Rigorous Testing

The rain has finally stopped, and we’re enjoying what you’re probably no longer allowed to call an Indian summer, and so I scampered off to the forbidding Trails Behind The Mall for the first time in what felt like awhile:

I also continued my rigorous testing of the Pearl Izumi Canyon shoe I mentioned the other day:

Indeed, between my bike’s orange accents, and the shoes, and the MUSA shorts, and the Vulpine shirt, I attained a state of matchy-matchiness of which I never thought I was capable:

Speaking of rigorous testing, I’d been using the Passchier bamboo bars on this bike:

But today I reverted to the bike’s original bars:

They are titanium, made by the builder of the bike, and use a shim, which he also made:

I like the Passchier; it’s very plush, and the bend is comfortable. However, you’ve really got to wrench on the bars when going up steep pitches on a single-speed mountain bike, and in those instances they’re a bit too flexy–which isn’t an indictment of the bars, since they’re not designed for single-speed mountain biking, or really for mountain biking at all. So between the additional rigidity and the little bit of extra width, the titanium bars are better on this bike when your’e riding it the way it’s “supposed” to be ridden.

Singlespeed mountain bikes aside, would I recommend the Passchier? Certainly it does what it says (that is, flexes), and on top of that it’s aesthetically pleasing and quite novel. It is also expensive–$225 for the one I’ve been using, in fact. Meanwhile, the cockpit on my Homer also has a pleasant amount of flex, and while Nitto stuff ain’t cheap, it’s a bargain in comparison; plus, obviously bars made of metal come in a much wider variety of shapes. Ultimately it seems to me the Passchier is a bar for someone who: A) Wants a super flexy, plush cockpit; II) Really likes the way they look. Hey, some people want to pay $225 for a really comfy bar that nobody else is using, and that’s absolutely fine–it’s a luxury item, nothing wrong with that, and if that’s what you’re after then sure, I’d wholeheartedly recommend them. I also have no doubt I’ll end up using them again in some capacity, simply because they feel good and look good and you get to say, “Hey, look at my bamboo bars.” (I could even see putting them back on this bike again, since the older I get the less vigorously I ride it.) But would I seek them out and buy them if they hadn’t fallen into my lap? Well…no, I’m not going to lie. If I wanted a boutiquey bar for my mixed-terrain rambler I’d probably have gotten a Nitto Bullmoose and spent the rest on beer. But I’m not you…which is something or which you should be very grateful.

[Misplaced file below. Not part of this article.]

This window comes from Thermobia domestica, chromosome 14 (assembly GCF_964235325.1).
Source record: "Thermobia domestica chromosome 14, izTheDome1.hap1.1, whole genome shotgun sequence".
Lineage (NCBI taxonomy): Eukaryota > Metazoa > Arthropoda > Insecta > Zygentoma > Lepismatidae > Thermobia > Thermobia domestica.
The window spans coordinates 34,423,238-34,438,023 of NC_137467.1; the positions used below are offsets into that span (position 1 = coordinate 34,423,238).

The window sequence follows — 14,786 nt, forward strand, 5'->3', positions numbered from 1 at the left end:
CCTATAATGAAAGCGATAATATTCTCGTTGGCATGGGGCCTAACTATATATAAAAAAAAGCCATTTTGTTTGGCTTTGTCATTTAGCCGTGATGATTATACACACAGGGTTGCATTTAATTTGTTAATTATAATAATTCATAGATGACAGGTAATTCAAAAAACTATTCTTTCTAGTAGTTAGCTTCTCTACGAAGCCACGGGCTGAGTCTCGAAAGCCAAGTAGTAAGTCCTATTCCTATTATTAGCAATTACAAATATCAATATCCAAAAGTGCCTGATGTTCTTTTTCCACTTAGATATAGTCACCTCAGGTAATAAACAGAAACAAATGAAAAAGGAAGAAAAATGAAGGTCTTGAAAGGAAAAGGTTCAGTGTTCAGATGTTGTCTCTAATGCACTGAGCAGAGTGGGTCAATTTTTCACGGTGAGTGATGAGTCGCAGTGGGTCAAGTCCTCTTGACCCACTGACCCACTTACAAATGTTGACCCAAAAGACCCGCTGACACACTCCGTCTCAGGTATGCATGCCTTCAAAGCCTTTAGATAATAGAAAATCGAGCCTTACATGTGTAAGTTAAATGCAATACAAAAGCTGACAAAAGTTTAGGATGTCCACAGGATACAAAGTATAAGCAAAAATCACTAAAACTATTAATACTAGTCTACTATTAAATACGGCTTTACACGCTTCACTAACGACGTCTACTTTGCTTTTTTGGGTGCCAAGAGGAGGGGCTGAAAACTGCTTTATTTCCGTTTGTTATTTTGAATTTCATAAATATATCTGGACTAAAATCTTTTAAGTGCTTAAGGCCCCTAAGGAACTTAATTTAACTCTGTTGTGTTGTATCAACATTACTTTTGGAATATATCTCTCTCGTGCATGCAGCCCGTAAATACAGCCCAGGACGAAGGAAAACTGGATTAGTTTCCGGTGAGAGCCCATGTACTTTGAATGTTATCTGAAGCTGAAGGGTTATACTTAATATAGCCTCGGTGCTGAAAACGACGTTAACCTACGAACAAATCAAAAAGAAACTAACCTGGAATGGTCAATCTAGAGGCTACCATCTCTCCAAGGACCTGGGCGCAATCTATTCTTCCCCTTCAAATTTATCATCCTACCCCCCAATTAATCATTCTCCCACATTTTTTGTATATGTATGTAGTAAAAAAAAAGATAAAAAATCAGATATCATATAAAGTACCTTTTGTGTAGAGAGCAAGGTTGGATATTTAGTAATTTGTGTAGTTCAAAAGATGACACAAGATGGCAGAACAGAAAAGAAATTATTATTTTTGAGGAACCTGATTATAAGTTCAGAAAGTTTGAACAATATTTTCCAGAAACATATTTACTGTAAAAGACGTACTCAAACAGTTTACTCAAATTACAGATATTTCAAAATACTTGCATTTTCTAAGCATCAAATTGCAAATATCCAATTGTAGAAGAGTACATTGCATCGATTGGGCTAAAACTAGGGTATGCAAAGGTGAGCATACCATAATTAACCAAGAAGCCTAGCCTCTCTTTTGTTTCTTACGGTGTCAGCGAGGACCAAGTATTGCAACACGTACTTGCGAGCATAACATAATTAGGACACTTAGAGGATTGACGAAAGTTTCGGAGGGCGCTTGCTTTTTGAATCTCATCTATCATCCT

Anyway, swapping bars means swapping grips. We all have our methods, and these days mine is sticking something in there and then pouring some rubbing alcohol down the grip’s gullet like force-feeding a pet some medicine:

Grip swaps were very much an “Is this trip really necessary?” affair during The Great Rubbing Alcohol Shortage of 2020, but now that the isopropyl is flowing again you’d better believe I’m swapping with abandon.

As for the other orange component, in other swapping news, you may recall I replaced the pins on these Crank Brothers Stamp 1 pedals with longer ones:

This netted an immediate improvement. But they still don’t grip quite like the Stamp 2s, or even the IRD Karbonite pedals I’m using on my RockCombo–which, if you’re looking for an inexpensive plastic pedal, I would highly recommend. Or, if you want that giant Crank Brothers platform, just do yourself a favor and skip the Stamp 1 and go right for the Stamp 2s. Don’t buy these, is what I’m saying. Yes, you can swap the pins, but even then they’re not quite as good as pedals that cost about the same, so why bother?

Pedal quibbles notwithstanding, the shoes were great. I will note that, between my first ride with them and today, I did have occasion to ride with them in a downpour yesterday. After awhile, water went in through the mesh over the toe, and it then pooled inside the shoe–so much so that every few pedal strokes I’d bend a knee so that my foot was upside-down and the water would pour back out the mesh again. So this is not a shoe for rainy days, is what I’m saying–though to be fair, neither are your sneakers. Plus, technically it’s a mountain bike shoe, and only idiots go mountain biking in the rain.

Lastly, further to my last post, a number of people mentioned the “Bata Biker” shoe, which I had never heard of before:

It looks like the company was based in Maryland:

No idea where they are now, but if looks like the love child of a pair of Dettos and a pair of Keds, and if someone brings these back they’re gonna sell a fuckload of them.

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